15 March 2015
So, the most recent upload of documents at the Wiener Library has now provided all the rest of the records that are going to be locatable via the ITS. We know this because they have now uploaded over a million CNI numbers, and our family records were all covered at the point at which they got to the late nine hundred thousands.
Thus, we finally have some information about Betty, as follows.
The first is a scan of an original record card, confirming Betty’s name and the fact that her father’s name is Fedor (Bloch); her CNI number in the top-right corner. Her date of birth is given as 19.03.1912, which is what I have from my father’s records. Her place of origin is Mönchengladbach, which also correlates with our own documents – thus, we can be sure we have the correct person.
Below the red line the card states that she was last know to be residing in Mönchengladbach on 04.03.1933. Then, I am not sure what ‘L. Nachr’ means, but believe it to be something like ‘last heard from’ in Frankreich/France – in Neuylly [Neuilly?]/Seine in 1937 – but I need to check this.
The next image is an F.V.M. letter = Französische Verbindungsmission. According to the ITS glossary this is a French Liaison Mission (i.e., it indicates a research request received by the ITS through the French Liaison Mission in Bad Arolsen or Berlin; when encountering such cases a search of the Card File of the French Liaison Office in Berlin, also referred to as the ―Berliner Kartei‖, current ITS designation: 22.214.171.124 [searchable by name], is advised). See also entries for: “AVM”, “Berliner Kartei” and “F.L.O.”
This fits with the family narrative in my father’s documents and letters, which suggested that Fedor and his daughter Betty may have escaped, or tried to escape, to France, possibly to Paris, although the assumption in the end was that they had died, according to formal documents he received from the ITS in the 1960s.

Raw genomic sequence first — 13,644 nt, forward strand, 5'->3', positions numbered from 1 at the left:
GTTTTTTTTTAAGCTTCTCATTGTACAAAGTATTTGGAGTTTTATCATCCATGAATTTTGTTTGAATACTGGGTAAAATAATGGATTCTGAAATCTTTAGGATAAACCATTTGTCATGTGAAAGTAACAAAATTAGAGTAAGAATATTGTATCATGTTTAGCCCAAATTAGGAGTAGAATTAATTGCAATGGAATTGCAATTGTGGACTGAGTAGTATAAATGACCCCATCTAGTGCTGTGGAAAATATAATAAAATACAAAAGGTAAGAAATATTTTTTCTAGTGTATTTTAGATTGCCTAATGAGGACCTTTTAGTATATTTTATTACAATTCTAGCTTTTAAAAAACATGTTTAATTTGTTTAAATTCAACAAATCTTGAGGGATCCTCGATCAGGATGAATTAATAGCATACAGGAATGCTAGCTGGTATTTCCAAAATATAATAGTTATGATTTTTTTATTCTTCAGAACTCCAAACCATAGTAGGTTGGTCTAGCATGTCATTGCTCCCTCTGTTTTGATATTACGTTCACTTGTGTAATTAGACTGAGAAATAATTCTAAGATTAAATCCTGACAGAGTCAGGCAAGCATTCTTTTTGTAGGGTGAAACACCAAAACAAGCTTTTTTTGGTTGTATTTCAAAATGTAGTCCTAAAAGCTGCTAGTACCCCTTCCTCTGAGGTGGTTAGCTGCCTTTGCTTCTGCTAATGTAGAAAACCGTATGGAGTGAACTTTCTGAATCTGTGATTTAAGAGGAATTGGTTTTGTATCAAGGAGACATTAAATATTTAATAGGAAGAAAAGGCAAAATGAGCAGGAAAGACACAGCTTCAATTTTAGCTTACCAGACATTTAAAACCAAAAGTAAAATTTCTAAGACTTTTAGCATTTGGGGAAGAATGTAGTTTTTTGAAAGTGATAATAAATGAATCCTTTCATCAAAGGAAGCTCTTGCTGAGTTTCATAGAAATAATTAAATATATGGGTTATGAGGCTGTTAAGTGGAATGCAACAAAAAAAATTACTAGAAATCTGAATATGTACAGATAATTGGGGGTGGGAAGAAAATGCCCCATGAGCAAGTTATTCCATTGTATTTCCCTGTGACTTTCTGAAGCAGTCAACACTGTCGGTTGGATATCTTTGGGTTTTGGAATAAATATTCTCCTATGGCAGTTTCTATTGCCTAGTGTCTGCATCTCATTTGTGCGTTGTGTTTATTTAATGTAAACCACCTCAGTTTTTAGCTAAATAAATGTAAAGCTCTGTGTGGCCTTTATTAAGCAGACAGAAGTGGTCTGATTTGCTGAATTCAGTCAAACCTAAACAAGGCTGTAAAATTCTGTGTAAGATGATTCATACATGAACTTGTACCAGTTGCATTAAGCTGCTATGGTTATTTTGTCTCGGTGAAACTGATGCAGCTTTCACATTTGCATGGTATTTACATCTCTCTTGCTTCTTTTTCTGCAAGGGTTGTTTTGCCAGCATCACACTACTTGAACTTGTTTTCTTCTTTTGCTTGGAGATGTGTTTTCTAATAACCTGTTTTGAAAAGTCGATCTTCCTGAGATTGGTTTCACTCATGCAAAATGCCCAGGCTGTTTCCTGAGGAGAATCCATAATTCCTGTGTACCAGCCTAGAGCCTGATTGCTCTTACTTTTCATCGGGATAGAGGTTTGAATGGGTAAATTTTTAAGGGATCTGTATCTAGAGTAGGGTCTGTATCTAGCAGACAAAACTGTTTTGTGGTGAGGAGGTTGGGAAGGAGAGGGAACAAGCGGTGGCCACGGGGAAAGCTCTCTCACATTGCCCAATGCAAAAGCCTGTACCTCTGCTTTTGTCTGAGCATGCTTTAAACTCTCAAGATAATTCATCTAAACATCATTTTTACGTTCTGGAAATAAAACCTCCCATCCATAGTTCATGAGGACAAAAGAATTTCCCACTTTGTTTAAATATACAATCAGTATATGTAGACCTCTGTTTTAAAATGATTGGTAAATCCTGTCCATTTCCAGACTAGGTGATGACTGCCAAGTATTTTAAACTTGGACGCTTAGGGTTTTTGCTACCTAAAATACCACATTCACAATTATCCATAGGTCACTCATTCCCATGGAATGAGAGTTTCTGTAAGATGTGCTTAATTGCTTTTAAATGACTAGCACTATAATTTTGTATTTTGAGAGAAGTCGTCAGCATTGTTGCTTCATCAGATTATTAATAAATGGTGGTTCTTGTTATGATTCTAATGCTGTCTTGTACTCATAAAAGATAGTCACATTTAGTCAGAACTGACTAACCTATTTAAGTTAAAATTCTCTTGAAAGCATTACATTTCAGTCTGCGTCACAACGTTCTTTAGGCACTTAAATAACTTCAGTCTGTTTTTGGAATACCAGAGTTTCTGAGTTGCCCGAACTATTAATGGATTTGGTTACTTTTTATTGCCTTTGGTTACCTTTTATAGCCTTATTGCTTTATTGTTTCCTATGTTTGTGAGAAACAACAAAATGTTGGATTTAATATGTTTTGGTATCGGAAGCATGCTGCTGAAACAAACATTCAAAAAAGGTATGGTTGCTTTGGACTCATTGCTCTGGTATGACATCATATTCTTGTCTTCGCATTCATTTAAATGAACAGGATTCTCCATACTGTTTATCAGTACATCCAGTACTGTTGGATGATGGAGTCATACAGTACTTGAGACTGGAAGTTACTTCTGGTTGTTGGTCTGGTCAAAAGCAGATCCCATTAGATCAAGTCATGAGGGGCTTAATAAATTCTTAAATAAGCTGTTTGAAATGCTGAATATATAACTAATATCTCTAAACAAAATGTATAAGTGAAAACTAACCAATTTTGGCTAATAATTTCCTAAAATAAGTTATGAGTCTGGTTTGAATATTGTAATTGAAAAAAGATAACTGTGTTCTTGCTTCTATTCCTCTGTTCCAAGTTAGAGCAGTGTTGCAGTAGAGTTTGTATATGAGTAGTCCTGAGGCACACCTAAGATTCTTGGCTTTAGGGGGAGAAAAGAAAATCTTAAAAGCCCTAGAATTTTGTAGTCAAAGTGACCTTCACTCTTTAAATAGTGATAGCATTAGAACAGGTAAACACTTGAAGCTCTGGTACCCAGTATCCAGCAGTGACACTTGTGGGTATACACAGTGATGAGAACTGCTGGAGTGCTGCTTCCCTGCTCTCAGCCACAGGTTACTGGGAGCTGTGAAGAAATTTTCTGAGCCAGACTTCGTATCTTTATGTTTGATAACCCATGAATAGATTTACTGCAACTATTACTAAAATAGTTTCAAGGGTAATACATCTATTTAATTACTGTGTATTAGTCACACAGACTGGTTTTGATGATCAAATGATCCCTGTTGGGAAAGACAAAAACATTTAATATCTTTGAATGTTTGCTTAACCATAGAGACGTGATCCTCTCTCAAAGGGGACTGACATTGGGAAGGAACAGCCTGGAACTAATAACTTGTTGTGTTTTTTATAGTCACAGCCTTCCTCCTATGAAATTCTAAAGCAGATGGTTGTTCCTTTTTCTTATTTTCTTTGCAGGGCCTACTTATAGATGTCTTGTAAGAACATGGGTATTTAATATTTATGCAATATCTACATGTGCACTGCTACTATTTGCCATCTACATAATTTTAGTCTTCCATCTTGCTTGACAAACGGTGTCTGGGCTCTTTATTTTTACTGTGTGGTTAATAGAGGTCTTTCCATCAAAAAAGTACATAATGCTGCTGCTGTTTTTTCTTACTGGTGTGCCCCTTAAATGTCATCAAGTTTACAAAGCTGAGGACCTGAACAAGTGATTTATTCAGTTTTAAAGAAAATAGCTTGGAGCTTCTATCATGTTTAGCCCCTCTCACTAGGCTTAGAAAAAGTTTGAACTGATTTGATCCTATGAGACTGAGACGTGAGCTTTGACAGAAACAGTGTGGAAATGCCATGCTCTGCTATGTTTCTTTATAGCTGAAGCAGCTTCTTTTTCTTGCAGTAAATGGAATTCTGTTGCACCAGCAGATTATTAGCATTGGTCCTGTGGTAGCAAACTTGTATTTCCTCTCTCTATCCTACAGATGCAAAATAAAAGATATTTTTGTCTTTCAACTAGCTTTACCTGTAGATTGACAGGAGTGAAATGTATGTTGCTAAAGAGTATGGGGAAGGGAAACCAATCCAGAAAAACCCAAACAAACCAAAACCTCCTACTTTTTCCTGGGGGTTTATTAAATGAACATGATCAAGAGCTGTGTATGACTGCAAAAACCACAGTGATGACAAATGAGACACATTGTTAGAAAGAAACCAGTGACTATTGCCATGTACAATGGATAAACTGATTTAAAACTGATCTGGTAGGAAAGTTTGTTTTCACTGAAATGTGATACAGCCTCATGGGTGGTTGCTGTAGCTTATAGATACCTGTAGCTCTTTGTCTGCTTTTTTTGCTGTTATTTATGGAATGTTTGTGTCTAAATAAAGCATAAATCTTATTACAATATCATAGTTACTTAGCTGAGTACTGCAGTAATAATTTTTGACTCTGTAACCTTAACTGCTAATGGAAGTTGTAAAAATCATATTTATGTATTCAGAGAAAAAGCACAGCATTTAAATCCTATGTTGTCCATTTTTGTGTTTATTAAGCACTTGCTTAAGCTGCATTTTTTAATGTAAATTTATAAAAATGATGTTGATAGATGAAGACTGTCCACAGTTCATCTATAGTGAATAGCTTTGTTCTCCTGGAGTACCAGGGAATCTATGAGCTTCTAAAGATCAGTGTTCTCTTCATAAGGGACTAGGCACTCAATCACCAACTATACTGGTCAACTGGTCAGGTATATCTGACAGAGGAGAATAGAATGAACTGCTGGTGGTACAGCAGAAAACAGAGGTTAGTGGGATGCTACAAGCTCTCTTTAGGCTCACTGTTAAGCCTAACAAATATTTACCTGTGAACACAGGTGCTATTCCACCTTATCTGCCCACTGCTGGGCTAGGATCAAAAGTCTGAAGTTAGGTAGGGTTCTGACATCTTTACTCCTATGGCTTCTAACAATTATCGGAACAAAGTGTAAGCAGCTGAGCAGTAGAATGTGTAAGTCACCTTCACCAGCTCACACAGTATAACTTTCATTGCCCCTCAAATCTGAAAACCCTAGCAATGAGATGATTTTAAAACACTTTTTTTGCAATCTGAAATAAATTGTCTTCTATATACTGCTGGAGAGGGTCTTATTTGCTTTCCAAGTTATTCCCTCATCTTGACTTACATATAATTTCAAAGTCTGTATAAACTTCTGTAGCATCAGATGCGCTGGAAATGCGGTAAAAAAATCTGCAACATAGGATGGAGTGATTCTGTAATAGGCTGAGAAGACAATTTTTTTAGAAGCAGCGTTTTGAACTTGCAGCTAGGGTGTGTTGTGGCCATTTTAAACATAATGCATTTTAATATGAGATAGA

The following image seemed potentially interesting – it is a follow up to the FVM, clearly, but gives a small span of CNI references: 933421 – 425. Fedor is 933421; Betty is 933422 – but I did not know to whom the other 3 CNI numbers referred. Having decided to make a priority of following this up, in case it might just lead me to some information about Fedor’s wife – whose name and details I don’t yet know – I then realised that in fact the other CNI numbers belong to Kurt, Ruth and Ilse: another blind alley.
This aside, this document basically states that they have no information about the person being sought.
The image below is a scan of the general details of the family members being sought. As far as I can translate, the rest of the letter is as follows:
“With reference to the above, we have a small selection of our KZ (concentration camp) documents; all existing disclosures for Fedor Bloch are contained.
For the persons referred to in paragraphs 2 to 5, our documents contain no information.
Also, evidence of death is not available. Therefore, we are not in a position to supply a death certificate.”
What is very interesting is the text in the bottom left-hand corner. It states –
“With reference to the applicant: Fedor Bloch should have emigrated with his daughter Betty Bloch to Paris. Betty is said to have married in Paris. Last message: in 1937.”
If Betty did marry, then we may have a problem finding further information, as we do not know her married name. I believe the supposition comes from the family, however, rather than from the formal ITS search, and we may know more about this once my father’s letters have been translated.
I am not sure what the following form denotes, although it does not seem to provide any meaningful information. I will need to follow this up.
Finally, we have the two pages of the now-familiar yellow form, which was scanned into the ITSD in February 2014.
Update: 17 March 2015 – I have been told that the check marks on the second page only show that the records were checked, not that anything was found. The uncertainty in this regard continues, and in Betty’s case, the possible French connection was followed up to some extent, but to no avail.
The following extra items were checked:
Gestapo cards for the following areas: Koblenz and Frankfurt am Main, as well as Drancy, and something from the Frankreich office of the B.d.S. = Befehlshaber der Sicherheitspolizei und des SD, which was the Commanding Officer of the Security Police and Security Service. Death certificates were also checked.